Multiplex Constructions (UK) Ltd v West India Quay Development Company (Eastern) Ltd

The employer's challenge to the enforcement of the adjudicator's award of an extension of time that the adjudicator was in breach of the rules of natural justice by failing in his award to give reasons or adequate reasons for the extension of time he granted should be rejected
 
MULTIPLEX CONSTRUCTIONS (UK) LTD v WEST INDIA QUAY DEVELOPMENT COMPANY (EASTERN) LTD

Technology and Construction Court
Ramsey J
8 June 2006
 
Ramsey J rejected The employer's challenge to the enforcement of the adjudicator's award of an extension of time that the adjudicator was in breach of the rules of natural justice by failing in his award to give reasons or adequate reasons for the extension of time he granted.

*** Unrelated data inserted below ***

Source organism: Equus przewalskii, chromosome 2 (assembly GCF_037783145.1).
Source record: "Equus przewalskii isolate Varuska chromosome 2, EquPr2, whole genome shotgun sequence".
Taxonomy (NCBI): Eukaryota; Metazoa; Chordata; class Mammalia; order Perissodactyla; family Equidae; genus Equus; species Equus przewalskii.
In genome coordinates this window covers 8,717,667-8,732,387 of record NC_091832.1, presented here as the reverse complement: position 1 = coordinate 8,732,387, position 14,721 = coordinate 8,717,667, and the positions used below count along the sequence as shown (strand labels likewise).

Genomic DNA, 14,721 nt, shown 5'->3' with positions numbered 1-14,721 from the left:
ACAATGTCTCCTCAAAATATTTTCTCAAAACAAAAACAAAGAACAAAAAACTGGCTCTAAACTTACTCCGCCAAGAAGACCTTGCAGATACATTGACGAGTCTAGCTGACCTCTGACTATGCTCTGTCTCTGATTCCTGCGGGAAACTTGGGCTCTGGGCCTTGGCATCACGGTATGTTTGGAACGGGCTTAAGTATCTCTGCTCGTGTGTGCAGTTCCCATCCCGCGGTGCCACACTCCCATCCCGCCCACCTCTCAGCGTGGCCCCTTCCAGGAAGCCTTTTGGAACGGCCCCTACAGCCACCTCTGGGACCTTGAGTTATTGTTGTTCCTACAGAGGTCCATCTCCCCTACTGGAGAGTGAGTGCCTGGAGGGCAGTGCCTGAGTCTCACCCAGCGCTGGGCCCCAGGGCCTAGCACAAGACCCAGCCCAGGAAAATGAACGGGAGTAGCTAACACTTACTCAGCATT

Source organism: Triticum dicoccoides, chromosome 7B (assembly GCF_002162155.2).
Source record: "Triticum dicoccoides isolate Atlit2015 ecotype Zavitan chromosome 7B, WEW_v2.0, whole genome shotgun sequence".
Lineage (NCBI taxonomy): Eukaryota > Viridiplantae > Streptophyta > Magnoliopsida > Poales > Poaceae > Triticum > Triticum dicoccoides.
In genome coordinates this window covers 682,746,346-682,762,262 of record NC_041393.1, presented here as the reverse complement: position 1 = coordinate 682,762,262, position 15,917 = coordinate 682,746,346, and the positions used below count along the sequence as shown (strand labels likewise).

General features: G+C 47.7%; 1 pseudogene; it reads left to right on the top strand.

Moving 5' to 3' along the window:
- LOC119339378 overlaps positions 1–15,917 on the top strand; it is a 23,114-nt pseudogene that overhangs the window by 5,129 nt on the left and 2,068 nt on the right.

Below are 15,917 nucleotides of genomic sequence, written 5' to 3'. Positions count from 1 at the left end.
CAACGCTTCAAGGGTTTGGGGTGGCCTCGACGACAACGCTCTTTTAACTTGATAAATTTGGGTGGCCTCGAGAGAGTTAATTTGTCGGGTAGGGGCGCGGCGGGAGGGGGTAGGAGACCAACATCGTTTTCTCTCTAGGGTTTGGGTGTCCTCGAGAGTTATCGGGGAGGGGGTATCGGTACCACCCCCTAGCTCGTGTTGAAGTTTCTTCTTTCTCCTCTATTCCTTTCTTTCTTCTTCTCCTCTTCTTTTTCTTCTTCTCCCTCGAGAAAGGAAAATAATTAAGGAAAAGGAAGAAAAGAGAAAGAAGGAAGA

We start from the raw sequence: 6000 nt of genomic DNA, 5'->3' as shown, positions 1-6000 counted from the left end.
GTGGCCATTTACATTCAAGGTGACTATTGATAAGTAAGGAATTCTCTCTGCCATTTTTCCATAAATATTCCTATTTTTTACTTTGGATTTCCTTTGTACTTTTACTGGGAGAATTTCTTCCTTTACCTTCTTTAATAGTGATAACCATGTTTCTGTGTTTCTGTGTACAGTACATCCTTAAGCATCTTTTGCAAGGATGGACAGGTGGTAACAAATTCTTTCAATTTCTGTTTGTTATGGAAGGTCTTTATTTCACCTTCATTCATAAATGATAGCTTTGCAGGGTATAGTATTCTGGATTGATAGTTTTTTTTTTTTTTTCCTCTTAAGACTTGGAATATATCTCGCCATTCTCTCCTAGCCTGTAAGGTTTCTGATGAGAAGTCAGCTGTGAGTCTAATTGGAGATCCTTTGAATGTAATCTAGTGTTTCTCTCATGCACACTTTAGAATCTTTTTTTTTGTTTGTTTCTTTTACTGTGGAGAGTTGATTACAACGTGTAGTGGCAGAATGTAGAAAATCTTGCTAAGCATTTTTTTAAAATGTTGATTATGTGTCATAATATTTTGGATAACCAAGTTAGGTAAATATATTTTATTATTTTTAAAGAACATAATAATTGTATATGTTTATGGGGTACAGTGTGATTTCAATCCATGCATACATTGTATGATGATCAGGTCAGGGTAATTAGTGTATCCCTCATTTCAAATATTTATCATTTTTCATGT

The judge in rejecting the challenge first considered the judgment of Dyson LJ in Amec Capital Project v Whitefriars City Estates (2004). In his judgment Dyson LJ stated that the common law rules of natural justice or procedural fairness were that the person affected had the following two distinct rights, namely (1) to prior notice and an effective opportunity to make representations before a decision was made and (2) to an unbiased tribunal. Dyson LJ did not identify a failure to give reasons as being a breach of natural justice in the context of adjudication. Secondly the judge noted that paragraph 22 of the Scheme for Construction Contracts provided that the adjudicator was to provide reasons if requested by one of the parties which demonstrated he did not have a duty to give reasons in the absence of any other contractual provision or request. Thirdly the judge noted that Jackson J in Carillion Construction v Devonport Royal Dockyard (2005) stated in relation to the duty to give reasons in a planning context that the principles in these cases were of only limited relevance in the adjudication context insofar as (1) adjudicators' decisions did not finally determine the parties' rights (2) erroneous reasons given by an adjudicator did not generally enable the decision to be challenged (3) adjudicators were frequently not required to give reasons (4) if an adjudicator was requested to give reasons pursuant to paragraph 22 of the Scheme, a brief statement of those reasons would suffice on the basis that they should be sufficient to show that the adjudicator had dealt with the issues remitted to him and what his conclusions were on those issues and (5) it would only be in extreme circumstances that the court would decline to enforce an otherwise valid adjudicator's decision by reason of the inadequacy of the reasons given and the complainant would need to show that the reasons were absent or intelligible with the result that he had suffered substantial prejudice.
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